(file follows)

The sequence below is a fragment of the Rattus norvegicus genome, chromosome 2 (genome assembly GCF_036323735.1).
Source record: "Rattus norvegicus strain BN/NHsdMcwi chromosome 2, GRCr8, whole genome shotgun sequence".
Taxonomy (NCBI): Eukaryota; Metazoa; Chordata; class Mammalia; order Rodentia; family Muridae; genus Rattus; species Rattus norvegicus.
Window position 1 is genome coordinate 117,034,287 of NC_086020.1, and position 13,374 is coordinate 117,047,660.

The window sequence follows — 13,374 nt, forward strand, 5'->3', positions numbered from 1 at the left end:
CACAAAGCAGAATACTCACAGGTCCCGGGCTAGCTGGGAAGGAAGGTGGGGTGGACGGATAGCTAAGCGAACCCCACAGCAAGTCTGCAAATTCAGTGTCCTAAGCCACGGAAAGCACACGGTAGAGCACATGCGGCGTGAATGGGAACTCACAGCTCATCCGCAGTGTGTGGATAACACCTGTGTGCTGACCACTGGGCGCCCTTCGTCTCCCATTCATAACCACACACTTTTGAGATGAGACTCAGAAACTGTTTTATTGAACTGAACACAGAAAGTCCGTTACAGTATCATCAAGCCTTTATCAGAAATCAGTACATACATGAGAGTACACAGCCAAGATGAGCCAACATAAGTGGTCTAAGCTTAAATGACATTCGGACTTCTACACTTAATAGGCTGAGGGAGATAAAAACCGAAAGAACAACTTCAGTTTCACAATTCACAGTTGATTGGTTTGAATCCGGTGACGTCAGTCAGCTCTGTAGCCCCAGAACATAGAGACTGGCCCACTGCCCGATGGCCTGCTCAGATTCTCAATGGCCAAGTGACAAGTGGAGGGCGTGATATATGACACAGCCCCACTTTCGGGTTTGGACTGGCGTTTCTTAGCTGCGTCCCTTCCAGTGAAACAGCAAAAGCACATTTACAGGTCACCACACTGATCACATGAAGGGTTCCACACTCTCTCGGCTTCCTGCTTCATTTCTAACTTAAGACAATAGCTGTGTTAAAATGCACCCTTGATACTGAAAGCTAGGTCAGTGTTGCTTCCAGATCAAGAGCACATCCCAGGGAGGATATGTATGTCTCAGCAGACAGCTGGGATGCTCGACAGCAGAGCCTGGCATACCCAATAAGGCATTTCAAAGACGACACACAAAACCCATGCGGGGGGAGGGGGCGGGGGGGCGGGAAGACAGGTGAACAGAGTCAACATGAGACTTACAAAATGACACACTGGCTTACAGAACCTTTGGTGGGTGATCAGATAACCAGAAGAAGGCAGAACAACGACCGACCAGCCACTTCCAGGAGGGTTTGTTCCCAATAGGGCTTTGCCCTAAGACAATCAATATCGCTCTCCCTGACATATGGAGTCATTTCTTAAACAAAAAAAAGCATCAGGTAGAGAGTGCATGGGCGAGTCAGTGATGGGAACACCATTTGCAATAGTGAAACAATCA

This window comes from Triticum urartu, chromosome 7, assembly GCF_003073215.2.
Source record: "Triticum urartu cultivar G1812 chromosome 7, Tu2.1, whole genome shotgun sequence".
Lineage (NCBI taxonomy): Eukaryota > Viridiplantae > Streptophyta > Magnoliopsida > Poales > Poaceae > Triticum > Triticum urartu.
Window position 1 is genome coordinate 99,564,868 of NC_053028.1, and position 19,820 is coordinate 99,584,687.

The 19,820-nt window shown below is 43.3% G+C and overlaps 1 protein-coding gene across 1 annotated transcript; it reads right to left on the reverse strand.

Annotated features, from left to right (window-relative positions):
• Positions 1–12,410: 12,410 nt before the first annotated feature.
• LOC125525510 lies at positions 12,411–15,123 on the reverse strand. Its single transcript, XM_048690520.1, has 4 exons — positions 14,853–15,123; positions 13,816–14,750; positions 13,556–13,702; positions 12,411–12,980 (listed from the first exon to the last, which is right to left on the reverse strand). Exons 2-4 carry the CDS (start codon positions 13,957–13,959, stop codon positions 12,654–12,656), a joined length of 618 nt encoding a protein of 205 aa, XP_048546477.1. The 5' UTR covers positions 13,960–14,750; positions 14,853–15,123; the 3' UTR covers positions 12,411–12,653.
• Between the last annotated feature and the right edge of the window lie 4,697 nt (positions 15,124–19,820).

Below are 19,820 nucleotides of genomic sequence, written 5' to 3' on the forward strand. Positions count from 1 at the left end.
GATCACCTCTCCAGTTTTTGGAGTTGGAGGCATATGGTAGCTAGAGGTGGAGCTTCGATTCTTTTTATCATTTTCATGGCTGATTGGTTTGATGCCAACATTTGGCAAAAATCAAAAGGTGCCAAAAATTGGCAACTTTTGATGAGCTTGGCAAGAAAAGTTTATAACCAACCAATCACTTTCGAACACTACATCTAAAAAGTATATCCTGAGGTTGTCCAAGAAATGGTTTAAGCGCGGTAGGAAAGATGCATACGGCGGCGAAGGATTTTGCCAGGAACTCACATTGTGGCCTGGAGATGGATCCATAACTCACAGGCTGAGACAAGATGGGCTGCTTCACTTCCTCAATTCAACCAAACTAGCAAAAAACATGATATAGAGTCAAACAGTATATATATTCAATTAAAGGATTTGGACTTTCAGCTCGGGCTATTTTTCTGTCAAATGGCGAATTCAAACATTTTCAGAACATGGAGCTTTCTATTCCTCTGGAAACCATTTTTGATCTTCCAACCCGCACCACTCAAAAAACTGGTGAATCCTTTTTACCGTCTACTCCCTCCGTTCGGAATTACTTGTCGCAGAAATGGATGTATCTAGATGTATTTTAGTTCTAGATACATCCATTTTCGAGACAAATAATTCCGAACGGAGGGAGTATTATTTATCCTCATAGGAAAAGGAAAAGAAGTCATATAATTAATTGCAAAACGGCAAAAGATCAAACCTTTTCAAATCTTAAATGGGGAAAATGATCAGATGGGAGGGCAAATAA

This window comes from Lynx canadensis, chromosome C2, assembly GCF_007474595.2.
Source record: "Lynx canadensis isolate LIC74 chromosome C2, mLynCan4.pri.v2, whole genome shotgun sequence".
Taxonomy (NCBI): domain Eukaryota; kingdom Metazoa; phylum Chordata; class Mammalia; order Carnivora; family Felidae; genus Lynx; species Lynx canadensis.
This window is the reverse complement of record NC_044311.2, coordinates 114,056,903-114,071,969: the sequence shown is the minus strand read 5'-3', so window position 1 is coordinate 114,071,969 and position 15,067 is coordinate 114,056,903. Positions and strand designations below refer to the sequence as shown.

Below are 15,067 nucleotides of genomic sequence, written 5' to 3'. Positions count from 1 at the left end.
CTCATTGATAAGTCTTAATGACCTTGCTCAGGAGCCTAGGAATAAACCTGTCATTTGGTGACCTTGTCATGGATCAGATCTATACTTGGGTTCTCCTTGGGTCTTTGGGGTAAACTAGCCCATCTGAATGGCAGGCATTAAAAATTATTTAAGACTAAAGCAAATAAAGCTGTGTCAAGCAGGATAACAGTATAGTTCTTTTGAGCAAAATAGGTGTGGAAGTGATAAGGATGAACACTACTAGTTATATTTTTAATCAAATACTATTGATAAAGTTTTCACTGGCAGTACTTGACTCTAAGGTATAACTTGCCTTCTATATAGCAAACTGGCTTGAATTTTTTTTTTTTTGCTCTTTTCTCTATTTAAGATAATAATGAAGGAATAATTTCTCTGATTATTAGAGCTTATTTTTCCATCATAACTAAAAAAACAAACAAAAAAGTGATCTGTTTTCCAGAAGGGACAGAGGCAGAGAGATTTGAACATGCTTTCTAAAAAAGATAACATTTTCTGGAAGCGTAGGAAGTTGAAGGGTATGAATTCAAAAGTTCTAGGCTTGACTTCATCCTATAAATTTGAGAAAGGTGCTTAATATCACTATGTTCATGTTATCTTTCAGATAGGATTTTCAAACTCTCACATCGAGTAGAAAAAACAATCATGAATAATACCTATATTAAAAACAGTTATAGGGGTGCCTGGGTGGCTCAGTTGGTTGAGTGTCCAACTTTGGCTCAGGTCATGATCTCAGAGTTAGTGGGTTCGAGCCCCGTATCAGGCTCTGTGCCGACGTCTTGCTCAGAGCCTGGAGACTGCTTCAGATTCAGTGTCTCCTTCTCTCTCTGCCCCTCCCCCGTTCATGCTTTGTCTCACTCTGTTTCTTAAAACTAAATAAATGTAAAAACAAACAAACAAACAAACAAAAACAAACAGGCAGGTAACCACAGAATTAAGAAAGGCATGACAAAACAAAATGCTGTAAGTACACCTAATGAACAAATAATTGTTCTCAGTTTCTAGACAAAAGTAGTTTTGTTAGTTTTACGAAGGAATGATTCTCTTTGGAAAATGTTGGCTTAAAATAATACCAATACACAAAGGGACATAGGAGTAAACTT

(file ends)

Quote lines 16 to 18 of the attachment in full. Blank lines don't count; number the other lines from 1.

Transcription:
Below are 19,820 nucleotides of genomic sequence, written 5' to 3' on the forward strand. Positions count from 1 at the left end.
GATCACCTCTCCAGTTTTTGGAGTTGGAGGCATATGGTAGCTAGAGGTGGAGCTTCGATTCTTTTTATCATTTTCATGGCTGATTGGTTTGATGCCAACATTTGGCAAAAATCAAAAGGTGCCAAAAATTGGCAACTTTTGATGAGCTTGGCAAGAAAAGTTTATAACCAACCAATCACTTTCGAACACTACATCTAAAAAGTATATCCTGAGGTTGTCCAAGAAATGGTTTAAGCGCGGTAGGAAAGATGCATACGGCGGCGAAGGATTTTGCCAGGAACTCACATTGTGGCCTGGAGATGGATCCATAACTCACAGGCTGAGACAAGATGGGCTGCTTCACTTCCTCAATTCAACCAAACTAGCAAAAAACATGATATAGAGTCAAACAGTATATATATTCAATTAAAGGATTTGGACTTTCAGCTCGGGCTATTTTTCTGTCAAATGGCGAATTCAAACATTTTCAGAACATGGAGCTTTCTATTCCTCTGGAAACCATTTTTGATCTTCCAACCCGCACCACTCAAAAAACTGGTGAATCCTTTTTACCGTCTACTCCCTCCGTTCGGAATTACTTGTCGCAGAAATGGATGTATCTAGATGTATTTTAGTTCTAGATACATCCATTTTCGAGACAAATAATTCCGAACGGAGGGAGTATTATTTATCCTCATAGGAAAAGGAAAAGAAGTCATATAATTAATTGCAAAACGGCAAAAGATCAAACCTTTTCAAATCTTAAATGGGGAAAATGATCAGATGGGAGGGCAAATAA

This window comes from Lynx canadensis, chromosome C2, assembly GCF_007474595.2.